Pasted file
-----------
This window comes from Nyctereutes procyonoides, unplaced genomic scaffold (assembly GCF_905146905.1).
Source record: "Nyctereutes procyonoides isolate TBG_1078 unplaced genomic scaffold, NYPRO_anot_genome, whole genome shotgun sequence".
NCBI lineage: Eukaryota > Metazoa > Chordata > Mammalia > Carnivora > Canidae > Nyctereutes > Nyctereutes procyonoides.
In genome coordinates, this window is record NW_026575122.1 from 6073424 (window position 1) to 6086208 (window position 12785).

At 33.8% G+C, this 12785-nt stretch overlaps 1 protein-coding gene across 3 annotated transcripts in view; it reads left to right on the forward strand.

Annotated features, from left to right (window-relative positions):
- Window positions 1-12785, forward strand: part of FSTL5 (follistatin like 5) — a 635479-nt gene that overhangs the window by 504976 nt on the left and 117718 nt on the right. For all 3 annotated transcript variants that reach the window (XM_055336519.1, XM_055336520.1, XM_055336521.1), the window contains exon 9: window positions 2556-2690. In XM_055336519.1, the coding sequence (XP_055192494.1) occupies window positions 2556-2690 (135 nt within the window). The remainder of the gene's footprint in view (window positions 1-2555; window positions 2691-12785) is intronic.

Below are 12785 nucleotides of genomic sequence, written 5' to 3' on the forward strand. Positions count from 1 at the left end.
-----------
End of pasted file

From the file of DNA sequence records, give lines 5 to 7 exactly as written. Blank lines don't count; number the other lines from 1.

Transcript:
At 33.8% G+C, this 12785-nt stretch overlaps 1 protein-coding gene across 3 annotated transcripts in view; it reads left to right on the forward strand.

Annotated features, from left to right (window-relative positions):
- Window positions 1-12785, forward strand: part of FSTL5 (follistatin like 5) — a 635479-nt gene that overhangs the window by 504976 nt on the left and 117718 nt on the right. For all 3 annotated transcript variants that reach the window (XM_055336519.1, XM_055336520.1, XM_055336521.1), the window contains exon 9: window positions 2556-2690. In XM_055336519.1, the coding sequence (XP_055192494.1) occupies window positions 2556-2690 (135 nt within the window). The remainder of the gene's footprint in view (window positions 1-2555; window positions 2691-12785) is intronic.